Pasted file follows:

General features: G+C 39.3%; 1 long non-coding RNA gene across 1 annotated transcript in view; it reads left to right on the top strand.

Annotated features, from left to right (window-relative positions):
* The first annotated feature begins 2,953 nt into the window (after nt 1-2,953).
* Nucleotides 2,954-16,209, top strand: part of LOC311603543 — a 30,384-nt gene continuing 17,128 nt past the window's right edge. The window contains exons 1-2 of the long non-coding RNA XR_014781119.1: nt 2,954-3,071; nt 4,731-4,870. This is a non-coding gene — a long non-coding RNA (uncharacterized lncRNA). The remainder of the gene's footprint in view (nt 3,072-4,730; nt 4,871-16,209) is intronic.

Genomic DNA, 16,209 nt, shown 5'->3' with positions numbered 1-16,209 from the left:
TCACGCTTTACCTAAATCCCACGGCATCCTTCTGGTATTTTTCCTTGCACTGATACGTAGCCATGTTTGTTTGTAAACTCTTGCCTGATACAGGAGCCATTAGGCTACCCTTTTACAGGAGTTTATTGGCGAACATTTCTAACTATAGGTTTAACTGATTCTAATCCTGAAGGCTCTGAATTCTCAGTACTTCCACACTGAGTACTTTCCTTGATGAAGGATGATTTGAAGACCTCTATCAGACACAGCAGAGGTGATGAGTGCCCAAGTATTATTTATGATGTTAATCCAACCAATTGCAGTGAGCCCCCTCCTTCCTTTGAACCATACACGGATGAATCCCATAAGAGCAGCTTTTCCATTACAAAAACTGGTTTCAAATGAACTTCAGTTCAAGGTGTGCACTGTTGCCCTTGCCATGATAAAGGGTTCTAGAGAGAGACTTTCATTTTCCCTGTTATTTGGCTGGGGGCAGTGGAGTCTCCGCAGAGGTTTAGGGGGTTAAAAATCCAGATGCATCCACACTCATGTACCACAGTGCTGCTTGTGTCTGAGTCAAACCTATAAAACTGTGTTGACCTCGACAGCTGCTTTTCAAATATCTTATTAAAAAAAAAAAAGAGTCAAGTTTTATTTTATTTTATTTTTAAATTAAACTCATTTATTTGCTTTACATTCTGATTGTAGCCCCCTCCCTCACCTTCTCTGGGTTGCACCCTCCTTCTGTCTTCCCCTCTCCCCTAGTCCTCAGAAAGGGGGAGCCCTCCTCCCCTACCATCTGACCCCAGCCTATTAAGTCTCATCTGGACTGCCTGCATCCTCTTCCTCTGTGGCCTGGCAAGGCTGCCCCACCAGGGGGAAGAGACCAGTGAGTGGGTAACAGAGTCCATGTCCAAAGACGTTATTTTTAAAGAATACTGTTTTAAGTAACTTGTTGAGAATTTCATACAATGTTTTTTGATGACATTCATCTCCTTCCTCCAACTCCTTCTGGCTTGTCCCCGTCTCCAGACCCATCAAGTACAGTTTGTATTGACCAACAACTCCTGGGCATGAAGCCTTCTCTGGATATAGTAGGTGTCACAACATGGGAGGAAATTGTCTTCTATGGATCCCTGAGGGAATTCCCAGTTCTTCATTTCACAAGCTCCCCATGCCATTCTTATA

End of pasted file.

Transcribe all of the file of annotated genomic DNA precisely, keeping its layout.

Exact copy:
General features: G+C 39.3%; 1 long non-coding RNA gene across 1 annotated transcript in view; it reads left to right on the top strand.

Annotated features, from left to right (window-relative positions):
* The first annotated feature begins 2,953 nt into the window (after nt 1-2,953).
* Nucleotides 2,954-16,209, top strand: part of LOC311603543 — a 30,384-nt gene continuing 17,128 nt past the window's right edge. The window contains exons 1-2 of the long non-coding RNA XR_014781119.1: nt 2,954-3,071; nt 4,731-4,870. This is a non-coding gene — a long non-coding RNA (uncharacterized lncRNA). The remainder of the gene's footprint in view (nt 3,072-4,730; nt 4,871-16,209) is intronic.

Genomic DNA, 16,209 nt, shown 5'->3' with positions numbered 1-16,209 from the left:
TCACGCTTTACCTAAATCCCACGGCATCCTTCTGGTATTTTTCCTTGCACTGATACGTAGCCATGTTTGTTTGTAAACTCTTGCCTGATACAGGAGCCATTAGGCTACCCTTTTACAGGAGTTTATTGGCGAACATTTCTAACTATAGGTTTAACTGATTCTAATCCTGAAGGCTCTGAATTCTCAGTACTTCCACACTGAGTACTTTCCTTGATGAAGGATGATTTGAAGACCTCTATCAGACACAGCAGAGGTGATGAGTGCCCAAGTATTATTTATGATGTTAATCCAACCAATTGCAGTGAGCCCCCTCCTTCCTTTGAACCATACACGGATGAATCCCATAAGAGCAGCTTTTCCATTACAAAAACTGGTTTCAAATGAACTTCAGTTCAAGGTGTGCACTGTTGCCCTTGCCATGATAAAGGGTTCTAGAGAGAGACTTTCATTTTCCCTGTTATTTGGCTGGGGGCAGTGGAGTCTCCGCAGAGGTTTAGGGGGTTAAAAATCCAGATGCATCCACACTCATGTACCACAGTGCTGCTTGTGTCTGAGTCAAACCTATAAAACTGTGTTGACCTCGACAGCTGCTTTTCAAATATCTTATTAAAAAAAAAAAAGAGTCAAGTTTTATTTTATTTTATTTTTAAATTAAACTCATTTATTTGCTTTACATTCTGATTGTAGCCCCCTCCCTCACCTTCTCTGGGTTGCACCCTCCTTCTGTCTTCCCCTCTCCCCTAGTCCTCAGAAAGGGGGAGCCCTCCTCCCCTACCATCTGACCCCAGCCTATTAAGTCTCATCTGGACTGCCTGCATCCTCTTCCTCTGTGGCCTGGCAAGGCTGCCCCACCAGGGGGAAGAGACCAGTGAGTGGGTAACAGAGTCCATGTCCAAAGACGTTATTTTTAAAGAATACTGTTTTAAGTAACTTGTTGAGAATTTCATACAATGTTTTTTGATGACATTCATCTCCTTCCTCCAACTCCTTCTGGCTTGTCCCCGTCTCCAGACCCATCAAGTACAGTTTGTATTGACCAACAACTCCTGGGCATGAAGCCTTCTCTGGATATAGTAGGTGTCACAACATGGGAGGAAATTGTCTTCTATGGATCCCTGAGGGAATTCCCAGTTCTTCATTTCACAAGCTCCCCATGCCATTCTTATA